(42) server can be made aware of the set of candidate authenticators and the associated AAA servers. Previous studies mainly focus on reducing handoff delays on a specific layer. For a link-layer handoff, Mishra [31] indicates that among the delay components of a link-layer handoff, the association delay (tAssoc), and open system authentication delay (tAuth), require 10ms to 20ms each and they are about 20% of the delay of a link-layer handoff (tLK). The scan time (tProbe), contributes 80% of the tLK, which varies from 100ms to 350ms. In order to shorten the scan time, Shin [44] proposes the concept of the neighbor graph to minimize the number of scanned channels from 11 to 2.2 on average, and shortens the scan time to 32ms. For a network-layer handoff, Wu [45] investigates the detection time of network change (tDetec), and finds that it varies from 500ms to a few seconds depending on the expire timer of the agent advertisement renew (AAR) in mobile IP [46]. Dutta et al. [47] proposes the HMMP (Host Mobility Management Protocol) that installs an agent, called SIP_EYE, between the application layer and the network layer of an SIP UA to examine headers of TCP packets. The SIP_EYE agent maintains a connection table before and after a handoff so that the connection can be tracked. By looking up the table, the agent can identify their end-points and redirects the ongoing packets to the UA's new location without any modification on the TCP stack. Kwon [48] and Turányi [49] both note that the IP acquisition and assignment using DHCP causes considerable delays for SIP and mobile IP applications. Typically, DHCP takes about 4 to 5 seconds to complete. Handoff latencies also introduce packet loss. Yokota [50] proposes a link-layer solution using a MAC bridge to forward packets from old AP areas to new AP areas. Therefore, packet loss problem can be eased during network handoffs. However, this approach requires MAC bridges to connect to APs that an MN might attach. Similar to Yokota’s approach, Shim [51] tried a network-layer solution that an MN can receive packets that are forwarded by the new APs as soon as the completion of a link-layer handoff. By applying the above solutions, the number of lost packets can be reduced.. 24.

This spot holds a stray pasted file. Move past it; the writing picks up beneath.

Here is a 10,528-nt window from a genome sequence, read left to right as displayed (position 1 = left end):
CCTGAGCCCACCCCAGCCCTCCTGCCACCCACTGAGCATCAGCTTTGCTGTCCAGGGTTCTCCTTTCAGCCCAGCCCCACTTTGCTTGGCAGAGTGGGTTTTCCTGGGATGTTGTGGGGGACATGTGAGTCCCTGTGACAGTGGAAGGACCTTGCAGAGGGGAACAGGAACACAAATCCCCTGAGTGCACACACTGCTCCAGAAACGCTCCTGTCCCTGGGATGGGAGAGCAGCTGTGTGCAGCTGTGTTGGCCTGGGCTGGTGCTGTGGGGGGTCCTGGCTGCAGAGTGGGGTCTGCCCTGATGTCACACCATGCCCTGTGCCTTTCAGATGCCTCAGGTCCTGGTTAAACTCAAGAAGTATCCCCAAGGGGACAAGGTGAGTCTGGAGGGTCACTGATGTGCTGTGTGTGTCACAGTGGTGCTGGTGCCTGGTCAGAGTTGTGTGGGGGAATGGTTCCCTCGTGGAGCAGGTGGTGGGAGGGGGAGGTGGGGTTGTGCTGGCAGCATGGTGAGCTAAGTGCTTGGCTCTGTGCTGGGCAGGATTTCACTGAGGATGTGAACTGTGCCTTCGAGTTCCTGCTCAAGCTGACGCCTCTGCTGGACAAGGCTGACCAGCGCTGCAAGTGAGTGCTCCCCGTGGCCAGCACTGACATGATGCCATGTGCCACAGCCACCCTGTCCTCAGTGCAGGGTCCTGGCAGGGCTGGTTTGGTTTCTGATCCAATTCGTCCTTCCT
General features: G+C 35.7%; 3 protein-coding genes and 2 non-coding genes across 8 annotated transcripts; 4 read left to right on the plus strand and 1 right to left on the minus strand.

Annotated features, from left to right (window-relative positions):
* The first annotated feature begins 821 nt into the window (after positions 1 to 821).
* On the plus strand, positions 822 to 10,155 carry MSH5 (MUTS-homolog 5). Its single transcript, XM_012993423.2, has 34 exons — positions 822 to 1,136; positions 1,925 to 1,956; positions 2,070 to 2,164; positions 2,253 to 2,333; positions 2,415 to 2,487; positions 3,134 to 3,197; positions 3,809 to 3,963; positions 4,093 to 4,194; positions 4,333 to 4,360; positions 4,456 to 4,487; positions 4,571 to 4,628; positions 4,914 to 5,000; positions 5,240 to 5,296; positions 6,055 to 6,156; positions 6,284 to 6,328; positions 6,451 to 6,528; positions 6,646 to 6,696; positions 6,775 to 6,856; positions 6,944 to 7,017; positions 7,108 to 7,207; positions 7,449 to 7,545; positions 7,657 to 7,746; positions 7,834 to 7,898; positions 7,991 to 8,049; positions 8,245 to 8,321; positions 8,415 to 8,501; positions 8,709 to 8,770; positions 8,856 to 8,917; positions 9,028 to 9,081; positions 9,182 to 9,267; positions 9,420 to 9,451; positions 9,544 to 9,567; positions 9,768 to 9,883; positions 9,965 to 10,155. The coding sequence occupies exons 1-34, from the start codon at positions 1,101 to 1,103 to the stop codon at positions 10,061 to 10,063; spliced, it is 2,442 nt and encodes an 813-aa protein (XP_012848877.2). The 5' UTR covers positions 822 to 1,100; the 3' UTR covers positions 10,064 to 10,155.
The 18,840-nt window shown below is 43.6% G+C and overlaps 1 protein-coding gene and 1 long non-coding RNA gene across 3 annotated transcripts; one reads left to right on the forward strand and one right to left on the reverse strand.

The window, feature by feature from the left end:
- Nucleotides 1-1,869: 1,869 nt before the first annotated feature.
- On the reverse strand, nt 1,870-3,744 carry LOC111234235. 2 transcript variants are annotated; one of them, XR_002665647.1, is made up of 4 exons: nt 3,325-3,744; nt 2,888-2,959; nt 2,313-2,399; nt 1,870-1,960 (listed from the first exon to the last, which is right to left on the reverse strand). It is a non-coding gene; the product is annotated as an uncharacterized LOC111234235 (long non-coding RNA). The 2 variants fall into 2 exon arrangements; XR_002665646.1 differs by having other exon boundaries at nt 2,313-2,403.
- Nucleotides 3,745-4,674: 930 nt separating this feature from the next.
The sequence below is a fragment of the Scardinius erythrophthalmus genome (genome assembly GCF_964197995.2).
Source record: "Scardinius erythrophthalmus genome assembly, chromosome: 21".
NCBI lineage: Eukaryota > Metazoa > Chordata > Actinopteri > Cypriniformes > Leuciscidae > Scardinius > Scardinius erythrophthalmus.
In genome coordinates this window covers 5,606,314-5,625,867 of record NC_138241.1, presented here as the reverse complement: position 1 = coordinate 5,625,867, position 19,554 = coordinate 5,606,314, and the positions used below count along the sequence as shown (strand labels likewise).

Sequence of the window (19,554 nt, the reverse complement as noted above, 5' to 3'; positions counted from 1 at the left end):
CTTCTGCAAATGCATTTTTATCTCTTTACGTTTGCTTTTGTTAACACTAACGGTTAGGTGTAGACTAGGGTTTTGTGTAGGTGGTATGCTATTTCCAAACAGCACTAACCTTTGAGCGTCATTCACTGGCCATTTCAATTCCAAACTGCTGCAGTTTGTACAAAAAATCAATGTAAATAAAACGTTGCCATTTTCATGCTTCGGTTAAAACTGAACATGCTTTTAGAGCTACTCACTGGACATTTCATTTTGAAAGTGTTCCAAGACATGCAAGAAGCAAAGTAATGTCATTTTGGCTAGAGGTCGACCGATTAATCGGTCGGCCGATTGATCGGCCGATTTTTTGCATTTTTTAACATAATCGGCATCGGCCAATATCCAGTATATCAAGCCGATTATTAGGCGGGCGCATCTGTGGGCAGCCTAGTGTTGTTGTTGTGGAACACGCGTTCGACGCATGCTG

數據

Figure 1. Converged VoIP communication environment.
Figure 3. An H.323 message flow to set up a call.
Figure 2 shows a typical message flow for establishing a SIP session. Without loss of  generality, we assume that UA 2  has already registered with the SIP registrar
Figure 7. An MGCP message flow to establish a call.
+7